First Scottish Futures Trust hub project opens to public


By a Newsnet reporter

The £5.7 million Drumbrae Library hub in Edinburgh – the first project to be delivered by the Scottish Futures Trust Hub Scheme – has opened to the public.

By a Newsnet reporter

The £5.7 million Drumbrae Library hub in Edinburgh – the first project to be delivered by the Scottish Futures Trust Hub Scheme – has opened to the public.

The Library – which includes a day care centre for the elderly, computer suites and meeting rooms – was funded through the hub initiative, which brings together local public organisations with private sector partners to deliver the best possible value for public money in the construction of community infrastructure projects. The Drumbrae project was designed with the assistance of over 700 local residents.

The development includes offices for local police officers, housing advisors and environmental services, along with a day-care centre for the elderly.  Staff from other council departments will work at the front desk in the new centre, allowing local residents to pay rent or report antisocial behaviour.

The Scottish Futures Trust (SFT) is an independent company, established by the SNP Government in 2008, with a responsibility to deliver value for money across all public infrastructure investment.  The SFT was set up by the SNP government to replace Labour’s Private Finance Initiative projects, which had come under severe criticism for hidden costs and allowing private companies to cream off a profit from the public sector.

In 2009-10, the Scottish Future Trust saved the Scottish taxpayer £111 Million, which increased to savings of £129 Million in 2010–11.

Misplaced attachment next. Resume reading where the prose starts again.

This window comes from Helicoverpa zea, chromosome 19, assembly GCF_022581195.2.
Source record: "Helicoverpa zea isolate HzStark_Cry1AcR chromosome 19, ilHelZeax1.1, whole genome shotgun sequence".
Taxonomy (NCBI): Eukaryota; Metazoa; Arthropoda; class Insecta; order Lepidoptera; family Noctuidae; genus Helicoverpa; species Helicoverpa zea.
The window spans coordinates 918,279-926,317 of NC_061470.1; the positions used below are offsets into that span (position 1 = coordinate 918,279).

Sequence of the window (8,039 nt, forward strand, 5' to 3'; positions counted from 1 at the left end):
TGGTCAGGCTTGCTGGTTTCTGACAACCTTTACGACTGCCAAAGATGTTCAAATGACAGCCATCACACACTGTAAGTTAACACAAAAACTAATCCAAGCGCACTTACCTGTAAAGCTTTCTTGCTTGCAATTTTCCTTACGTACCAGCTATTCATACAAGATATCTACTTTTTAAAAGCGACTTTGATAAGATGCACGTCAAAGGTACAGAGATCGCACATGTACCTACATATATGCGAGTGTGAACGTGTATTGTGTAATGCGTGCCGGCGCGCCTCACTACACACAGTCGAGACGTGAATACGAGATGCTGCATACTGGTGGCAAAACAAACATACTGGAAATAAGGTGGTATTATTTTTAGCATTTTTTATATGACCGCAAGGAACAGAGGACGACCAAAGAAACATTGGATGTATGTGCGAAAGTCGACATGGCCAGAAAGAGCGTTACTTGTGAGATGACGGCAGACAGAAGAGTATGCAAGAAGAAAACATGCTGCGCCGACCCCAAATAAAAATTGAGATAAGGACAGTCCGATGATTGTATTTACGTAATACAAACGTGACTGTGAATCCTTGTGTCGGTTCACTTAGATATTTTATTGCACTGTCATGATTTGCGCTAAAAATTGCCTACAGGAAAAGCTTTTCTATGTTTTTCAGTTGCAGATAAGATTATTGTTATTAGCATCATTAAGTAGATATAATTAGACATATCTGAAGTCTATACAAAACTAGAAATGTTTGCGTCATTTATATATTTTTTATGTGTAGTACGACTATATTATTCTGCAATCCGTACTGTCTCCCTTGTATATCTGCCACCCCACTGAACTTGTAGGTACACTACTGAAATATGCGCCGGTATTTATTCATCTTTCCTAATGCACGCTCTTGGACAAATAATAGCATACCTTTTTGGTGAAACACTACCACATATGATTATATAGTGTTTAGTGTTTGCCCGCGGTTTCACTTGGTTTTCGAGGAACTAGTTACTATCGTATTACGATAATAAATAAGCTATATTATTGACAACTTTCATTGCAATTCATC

The new hub has received an enthusiastic welcome from local residents, who have campaigned for 40 years to have a library built locally.  The community was one of the few districts in the capital not to have a library within walking distance.

Speaking to the Scotsman newspaper, library team leader Nicola Tonner said:

“It’s a one-stop shop for the local community – we’re joining up library services with other council services, so people can drop in for housing advice, we’ve got a community safety team and local police officers, so if they’ve got any concerns they can come in and chat them through.

“We’ve got a lot of computer access for people on a bigger scale then most libraries and a big learning suite for people to run computer classes, and free wifi access is on the way.

Ms Tonner added:  “I think sharing a space with other services will open up public services to more customers who might not have thought of libraries before.”

Colin Keir, SNP MSP for Edinburgh West, attended the public opening of the new Drumbrae Library Hub and will lead a Members Debate on the project in the Scottish Parliament today.

Mr Weir said:

“This is the first Hub project to be financed by the Scottish Futures Trust established by the SNP government – built on time and on budget.

“It’s great to see a project model based on partnership between private and public sectors. It shows what can be achieved when different organisations work together with the common goal of improving public services in a way that delivers real value for the public purse.

“This fantastic Library hub shows that there are far better ways to build new infrastructure for our communities than the costly PFI schemes that the SNP’s opponents would have you believe are the only game in town.

“I believe the hub’s ‘one-stop-shop’ approach will also encourage more community based activity and involvement.

“The communities of Drumbrae and Clermiston have been campaigning for a library in the area for as long as I can remember.  I grew up in Drumbrae Terrace and I remember this project being talked about for years but it never materialised until now.  I’m proud to have been part of the administration that delivered it.

“The hub was very much alive and kicking today – you could feel a real community vibe and a sense of accomplishment.  It was great to be part of it.”